The warp spreader sat upright on the threads by itself, as long as my tension was moderate. The warp spreader helped keep my cards separated from each other - they never flipped over each other once. The spreader did reduce the amount of space I could work when weaving - I need a longer loom to make this practical. When the weaving got too close to the spreader, the cards floated separate from each other, making them harder to turn as a pack. Partly to combat this I worked with my cards closer to the weaving than i normally do. I think this is more in line with how period manuscripts display weaving.
I found I could adjust tension a little by tilting my warp spreader from the vertical towards the horizontal in the plane of the weaving. But I also found I could tilt the whole warp up and down the loom on a gentle diagonal to adjust my overall tension too, and that this generally was more effective and easier to adjust.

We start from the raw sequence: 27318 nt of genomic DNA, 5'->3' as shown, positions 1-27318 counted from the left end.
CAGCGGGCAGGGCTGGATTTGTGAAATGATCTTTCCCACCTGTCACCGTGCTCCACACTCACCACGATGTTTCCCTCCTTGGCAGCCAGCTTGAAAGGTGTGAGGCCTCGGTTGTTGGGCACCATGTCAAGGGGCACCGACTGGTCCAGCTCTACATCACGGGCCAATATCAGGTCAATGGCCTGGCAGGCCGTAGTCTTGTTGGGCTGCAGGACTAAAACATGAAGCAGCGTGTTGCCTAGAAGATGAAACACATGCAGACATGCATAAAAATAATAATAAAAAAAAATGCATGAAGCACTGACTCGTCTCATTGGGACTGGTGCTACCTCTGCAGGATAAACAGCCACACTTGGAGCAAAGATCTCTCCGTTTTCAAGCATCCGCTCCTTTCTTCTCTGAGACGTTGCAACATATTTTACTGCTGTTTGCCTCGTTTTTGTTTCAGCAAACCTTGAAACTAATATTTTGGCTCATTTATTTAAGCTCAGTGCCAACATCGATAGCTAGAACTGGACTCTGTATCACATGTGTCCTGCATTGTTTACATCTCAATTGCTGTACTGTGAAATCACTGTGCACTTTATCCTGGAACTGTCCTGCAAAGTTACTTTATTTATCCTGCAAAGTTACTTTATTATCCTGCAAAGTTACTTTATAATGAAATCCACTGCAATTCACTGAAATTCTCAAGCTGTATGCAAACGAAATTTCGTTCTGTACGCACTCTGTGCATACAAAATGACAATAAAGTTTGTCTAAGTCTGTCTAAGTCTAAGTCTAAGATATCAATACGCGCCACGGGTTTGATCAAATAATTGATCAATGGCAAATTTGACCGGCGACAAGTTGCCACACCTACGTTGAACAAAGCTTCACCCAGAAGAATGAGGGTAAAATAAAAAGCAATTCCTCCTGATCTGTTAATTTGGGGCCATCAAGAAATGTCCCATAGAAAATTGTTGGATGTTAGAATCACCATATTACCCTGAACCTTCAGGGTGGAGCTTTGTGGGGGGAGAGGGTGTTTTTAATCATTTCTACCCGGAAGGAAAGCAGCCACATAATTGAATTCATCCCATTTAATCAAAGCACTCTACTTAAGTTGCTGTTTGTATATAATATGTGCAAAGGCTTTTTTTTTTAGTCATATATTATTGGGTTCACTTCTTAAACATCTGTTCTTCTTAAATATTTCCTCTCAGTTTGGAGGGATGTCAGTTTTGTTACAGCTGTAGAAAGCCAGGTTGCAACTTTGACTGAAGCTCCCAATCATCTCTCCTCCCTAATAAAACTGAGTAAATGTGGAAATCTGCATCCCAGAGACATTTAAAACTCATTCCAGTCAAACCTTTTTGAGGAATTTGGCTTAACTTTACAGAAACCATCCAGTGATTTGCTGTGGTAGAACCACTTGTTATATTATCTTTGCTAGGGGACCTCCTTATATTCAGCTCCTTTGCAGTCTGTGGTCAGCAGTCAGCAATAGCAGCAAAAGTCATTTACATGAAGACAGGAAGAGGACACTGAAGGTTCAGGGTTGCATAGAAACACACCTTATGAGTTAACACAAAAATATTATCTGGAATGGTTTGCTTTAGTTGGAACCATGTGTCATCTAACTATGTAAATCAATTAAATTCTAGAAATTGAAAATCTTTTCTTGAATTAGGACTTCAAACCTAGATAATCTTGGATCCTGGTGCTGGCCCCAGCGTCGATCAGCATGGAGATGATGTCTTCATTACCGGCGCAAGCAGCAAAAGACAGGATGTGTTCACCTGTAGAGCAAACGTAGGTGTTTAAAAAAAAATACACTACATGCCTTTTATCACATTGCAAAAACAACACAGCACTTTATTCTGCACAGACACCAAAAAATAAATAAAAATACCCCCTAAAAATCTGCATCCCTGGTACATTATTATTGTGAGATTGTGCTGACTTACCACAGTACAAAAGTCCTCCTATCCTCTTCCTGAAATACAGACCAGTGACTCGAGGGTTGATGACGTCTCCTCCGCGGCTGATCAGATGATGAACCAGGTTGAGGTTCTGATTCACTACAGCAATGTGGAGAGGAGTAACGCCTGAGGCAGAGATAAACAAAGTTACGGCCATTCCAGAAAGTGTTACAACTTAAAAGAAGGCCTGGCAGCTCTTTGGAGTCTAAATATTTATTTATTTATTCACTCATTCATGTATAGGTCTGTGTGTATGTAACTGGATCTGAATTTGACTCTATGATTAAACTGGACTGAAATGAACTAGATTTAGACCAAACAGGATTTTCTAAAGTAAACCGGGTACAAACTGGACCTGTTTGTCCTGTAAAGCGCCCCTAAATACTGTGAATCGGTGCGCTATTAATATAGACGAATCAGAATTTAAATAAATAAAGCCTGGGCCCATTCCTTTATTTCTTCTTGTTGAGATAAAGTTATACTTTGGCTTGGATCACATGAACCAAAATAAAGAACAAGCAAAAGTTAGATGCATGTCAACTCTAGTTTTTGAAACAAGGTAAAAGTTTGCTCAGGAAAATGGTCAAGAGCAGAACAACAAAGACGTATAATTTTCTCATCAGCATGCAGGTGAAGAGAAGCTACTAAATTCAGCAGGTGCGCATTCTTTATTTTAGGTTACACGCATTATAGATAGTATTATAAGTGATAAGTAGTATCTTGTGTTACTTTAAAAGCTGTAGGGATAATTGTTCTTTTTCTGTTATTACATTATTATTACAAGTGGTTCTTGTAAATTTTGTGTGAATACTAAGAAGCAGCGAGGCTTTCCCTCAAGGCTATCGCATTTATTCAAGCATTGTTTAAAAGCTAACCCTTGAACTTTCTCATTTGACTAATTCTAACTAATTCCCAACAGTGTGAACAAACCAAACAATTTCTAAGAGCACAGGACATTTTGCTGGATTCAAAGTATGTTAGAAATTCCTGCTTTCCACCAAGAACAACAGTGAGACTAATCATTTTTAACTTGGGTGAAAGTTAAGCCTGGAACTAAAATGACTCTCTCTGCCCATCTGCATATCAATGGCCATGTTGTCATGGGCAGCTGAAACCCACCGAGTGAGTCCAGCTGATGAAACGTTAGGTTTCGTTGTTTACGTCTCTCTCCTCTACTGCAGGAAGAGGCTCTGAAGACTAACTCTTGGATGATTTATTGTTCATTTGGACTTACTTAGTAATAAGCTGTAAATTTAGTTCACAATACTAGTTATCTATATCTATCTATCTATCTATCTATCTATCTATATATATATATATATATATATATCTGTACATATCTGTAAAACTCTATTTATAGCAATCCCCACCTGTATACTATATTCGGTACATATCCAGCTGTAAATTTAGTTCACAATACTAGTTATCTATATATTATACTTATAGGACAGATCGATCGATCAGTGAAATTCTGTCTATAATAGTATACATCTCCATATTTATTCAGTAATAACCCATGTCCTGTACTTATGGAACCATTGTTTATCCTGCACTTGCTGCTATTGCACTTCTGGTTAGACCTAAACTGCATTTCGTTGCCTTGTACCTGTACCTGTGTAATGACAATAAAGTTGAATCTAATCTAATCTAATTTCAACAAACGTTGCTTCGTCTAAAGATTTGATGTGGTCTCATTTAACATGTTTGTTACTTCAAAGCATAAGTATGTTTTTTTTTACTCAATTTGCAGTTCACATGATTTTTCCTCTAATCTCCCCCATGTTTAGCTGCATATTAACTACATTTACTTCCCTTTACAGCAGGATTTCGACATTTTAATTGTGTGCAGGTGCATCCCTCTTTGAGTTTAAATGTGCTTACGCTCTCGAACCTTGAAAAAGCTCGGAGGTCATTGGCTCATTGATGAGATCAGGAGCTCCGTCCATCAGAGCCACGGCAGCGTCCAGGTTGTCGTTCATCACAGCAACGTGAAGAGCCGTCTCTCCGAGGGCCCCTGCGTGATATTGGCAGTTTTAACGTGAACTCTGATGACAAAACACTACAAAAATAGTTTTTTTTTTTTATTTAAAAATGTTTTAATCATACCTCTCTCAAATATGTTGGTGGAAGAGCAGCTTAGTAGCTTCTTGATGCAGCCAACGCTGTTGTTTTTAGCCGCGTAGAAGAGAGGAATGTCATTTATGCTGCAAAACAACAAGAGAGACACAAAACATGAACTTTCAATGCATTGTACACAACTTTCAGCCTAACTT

The warp spreader worked nicely and I think it looks just like in the pictures. (and yes my feet are on top of the bottom support strut of my loom) A success!
Looking at the large sword beaters in the above pictures has given me another idea that I've been considering. They could be just exaggerated size, but what if that is real size? Why would anyone want such a large and heavy cumbersome object when the small beater I have works fine? And why are they shown holding the beater in the warp as they drop the bobbin through. That could be artistic license too - showing all stages of weaving at once to give an impression rather than a snapshot. For that matter, why is the bobbin shown so large - it must be tricky to get through the shed.